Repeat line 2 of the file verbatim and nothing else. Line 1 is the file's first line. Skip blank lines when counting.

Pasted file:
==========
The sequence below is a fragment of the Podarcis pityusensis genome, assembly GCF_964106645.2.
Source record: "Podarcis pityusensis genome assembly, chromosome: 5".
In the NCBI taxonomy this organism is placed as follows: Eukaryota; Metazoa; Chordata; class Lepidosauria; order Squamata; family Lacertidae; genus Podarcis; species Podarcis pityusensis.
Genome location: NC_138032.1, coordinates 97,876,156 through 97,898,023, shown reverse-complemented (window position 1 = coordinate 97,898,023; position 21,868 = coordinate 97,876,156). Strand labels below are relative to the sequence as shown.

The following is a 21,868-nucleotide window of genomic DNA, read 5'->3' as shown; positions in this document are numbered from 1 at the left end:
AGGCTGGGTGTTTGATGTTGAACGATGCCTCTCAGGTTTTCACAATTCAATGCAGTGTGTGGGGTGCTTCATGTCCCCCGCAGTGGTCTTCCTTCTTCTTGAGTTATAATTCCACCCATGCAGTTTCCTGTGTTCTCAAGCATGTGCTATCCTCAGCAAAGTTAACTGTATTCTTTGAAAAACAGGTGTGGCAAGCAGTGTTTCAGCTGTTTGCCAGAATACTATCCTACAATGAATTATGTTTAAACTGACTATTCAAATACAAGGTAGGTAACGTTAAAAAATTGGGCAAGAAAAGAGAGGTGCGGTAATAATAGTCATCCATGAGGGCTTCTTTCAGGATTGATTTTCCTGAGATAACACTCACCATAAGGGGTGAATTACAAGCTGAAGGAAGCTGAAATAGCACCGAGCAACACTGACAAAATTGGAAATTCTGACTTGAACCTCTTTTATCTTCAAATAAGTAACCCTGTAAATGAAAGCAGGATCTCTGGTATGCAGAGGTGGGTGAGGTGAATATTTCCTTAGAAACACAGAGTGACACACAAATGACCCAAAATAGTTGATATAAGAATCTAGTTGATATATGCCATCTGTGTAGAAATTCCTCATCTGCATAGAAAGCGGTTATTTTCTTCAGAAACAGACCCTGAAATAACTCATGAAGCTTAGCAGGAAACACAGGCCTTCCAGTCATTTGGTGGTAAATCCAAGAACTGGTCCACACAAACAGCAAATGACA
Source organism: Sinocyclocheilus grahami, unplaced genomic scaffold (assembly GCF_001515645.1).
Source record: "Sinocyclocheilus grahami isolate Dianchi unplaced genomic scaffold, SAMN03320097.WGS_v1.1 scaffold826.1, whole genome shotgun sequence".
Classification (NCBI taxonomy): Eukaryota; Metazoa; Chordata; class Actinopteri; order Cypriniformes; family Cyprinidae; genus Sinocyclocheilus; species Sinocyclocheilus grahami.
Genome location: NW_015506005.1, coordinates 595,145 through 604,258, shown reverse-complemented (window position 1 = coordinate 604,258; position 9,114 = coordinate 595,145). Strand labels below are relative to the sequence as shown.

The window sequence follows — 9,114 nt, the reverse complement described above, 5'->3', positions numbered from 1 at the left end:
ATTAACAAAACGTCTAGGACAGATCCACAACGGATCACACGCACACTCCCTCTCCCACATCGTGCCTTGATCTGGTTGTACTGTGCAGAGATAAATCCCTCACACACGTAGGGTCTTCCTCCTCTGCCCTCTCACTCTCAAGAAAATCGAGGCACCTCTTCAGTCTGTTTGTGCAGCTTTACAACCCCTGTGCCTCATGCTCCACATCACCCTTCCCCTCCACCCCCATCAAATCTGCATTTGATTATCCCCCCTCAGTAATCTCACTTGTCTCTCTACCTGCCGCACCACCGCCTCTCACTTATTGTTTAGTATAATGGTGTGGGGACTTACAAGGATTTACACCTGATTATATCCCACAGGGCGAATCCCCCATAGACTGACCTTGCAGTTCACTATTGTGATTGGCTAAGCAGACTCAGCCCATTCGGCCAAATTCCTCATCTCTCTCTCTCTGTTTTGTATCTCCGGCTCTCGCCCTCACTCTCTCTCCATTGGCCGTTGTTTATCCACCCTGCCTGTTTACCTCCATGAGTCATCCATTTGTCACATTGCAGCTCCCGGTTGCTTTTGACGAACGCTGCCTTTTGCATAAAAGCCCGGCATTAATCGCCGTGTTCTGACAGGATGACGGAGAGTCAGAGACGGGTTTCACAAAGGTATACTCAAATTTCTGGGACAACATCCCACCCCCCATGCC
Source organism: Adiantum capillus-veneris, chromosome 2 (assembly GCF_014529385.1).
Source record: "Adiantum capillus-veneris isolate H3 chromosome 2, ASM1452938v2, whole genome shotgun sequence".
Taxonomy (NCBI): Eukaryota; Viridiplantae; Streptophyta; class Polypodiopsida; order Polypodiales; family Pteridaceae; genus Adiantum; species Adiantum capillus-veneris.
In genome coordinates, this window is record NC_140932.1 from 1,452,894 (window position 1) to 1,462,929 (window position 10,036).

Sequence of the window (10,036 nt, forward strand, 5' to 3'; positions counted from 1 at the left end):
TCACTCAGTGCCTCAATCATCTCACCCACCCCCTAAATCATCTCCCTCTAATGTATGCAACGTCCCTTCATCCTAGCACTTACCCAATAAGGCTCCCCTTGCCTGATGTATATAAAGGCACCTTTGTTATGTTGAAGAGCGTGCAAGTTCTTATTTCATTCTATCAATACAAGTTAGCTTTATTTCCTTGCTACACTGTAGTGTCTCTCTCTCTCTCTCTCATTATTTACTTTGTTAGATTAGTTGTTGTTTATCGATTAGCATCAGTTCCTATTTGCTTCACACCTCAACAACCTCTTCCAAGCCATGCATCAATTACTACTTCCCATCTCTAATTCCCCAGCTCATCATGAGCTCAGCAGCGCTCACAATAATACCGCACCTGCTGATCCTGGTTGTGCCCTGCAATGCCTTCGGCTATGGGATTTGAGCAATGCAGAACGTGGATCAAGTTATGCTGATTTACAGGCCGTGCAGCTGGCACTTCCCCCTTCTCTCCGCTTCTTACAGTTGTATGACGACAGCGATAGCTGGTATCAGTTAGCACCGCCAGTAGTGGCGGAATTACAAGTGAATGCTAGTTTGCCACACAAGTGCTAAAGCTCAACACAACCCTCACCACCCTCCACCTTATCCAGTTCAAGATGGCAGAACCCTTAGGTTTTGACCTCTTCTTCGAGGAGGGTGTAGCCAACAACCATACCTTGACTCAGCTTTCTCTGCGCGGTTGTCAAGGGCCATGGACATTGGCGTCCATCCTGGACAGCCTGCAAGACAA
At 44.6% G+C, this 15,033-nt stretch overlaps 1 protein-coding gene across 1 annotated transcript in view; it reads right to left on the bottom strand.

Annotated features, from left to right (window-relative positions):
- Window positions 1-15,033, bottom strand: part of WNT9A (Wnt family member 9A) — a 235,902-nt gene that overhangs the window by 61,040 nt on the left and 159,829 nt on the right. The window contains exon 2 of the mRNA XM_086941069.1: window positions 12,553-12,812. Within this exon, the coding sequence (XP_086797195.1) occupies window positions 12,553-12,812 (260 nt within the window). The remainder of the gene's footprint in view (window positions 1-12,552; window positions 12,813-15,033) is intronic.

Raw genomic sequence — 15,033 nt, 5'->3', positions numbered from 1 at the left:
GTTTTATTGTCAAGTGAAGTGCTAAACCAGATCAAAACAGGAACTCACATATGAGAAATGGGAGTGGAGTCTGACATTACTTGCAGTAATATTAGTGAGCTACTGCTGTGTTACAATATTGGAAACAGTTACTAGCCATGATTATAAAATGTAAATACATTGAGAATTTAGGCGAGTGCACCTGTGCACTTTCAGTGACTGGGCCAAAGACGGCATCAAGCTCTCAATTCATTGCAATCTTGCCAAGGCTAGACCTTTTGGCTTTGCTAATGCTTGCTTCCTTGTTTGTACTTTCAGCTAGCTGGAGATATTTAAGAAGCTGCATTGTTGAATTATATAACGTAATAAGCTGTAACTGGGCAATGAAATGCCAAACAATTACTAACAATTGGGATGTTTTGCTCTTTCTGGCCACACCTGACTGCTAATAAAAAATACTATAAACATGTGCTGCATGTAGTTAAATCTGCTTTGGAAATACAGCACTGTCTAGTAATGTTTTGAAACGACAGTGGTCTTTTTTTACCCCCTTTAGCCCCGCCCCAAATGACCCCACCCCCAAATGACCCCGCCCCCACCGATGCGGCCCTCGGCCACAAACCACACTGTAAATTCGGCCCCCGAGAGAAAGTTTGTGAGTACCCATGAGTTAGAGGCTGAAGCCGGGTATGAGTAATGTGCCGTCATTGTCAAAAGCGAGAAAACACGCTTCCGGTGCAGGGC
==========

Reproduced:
Source record: "Podarcis pityusensis genome assembly, chromosome: 5".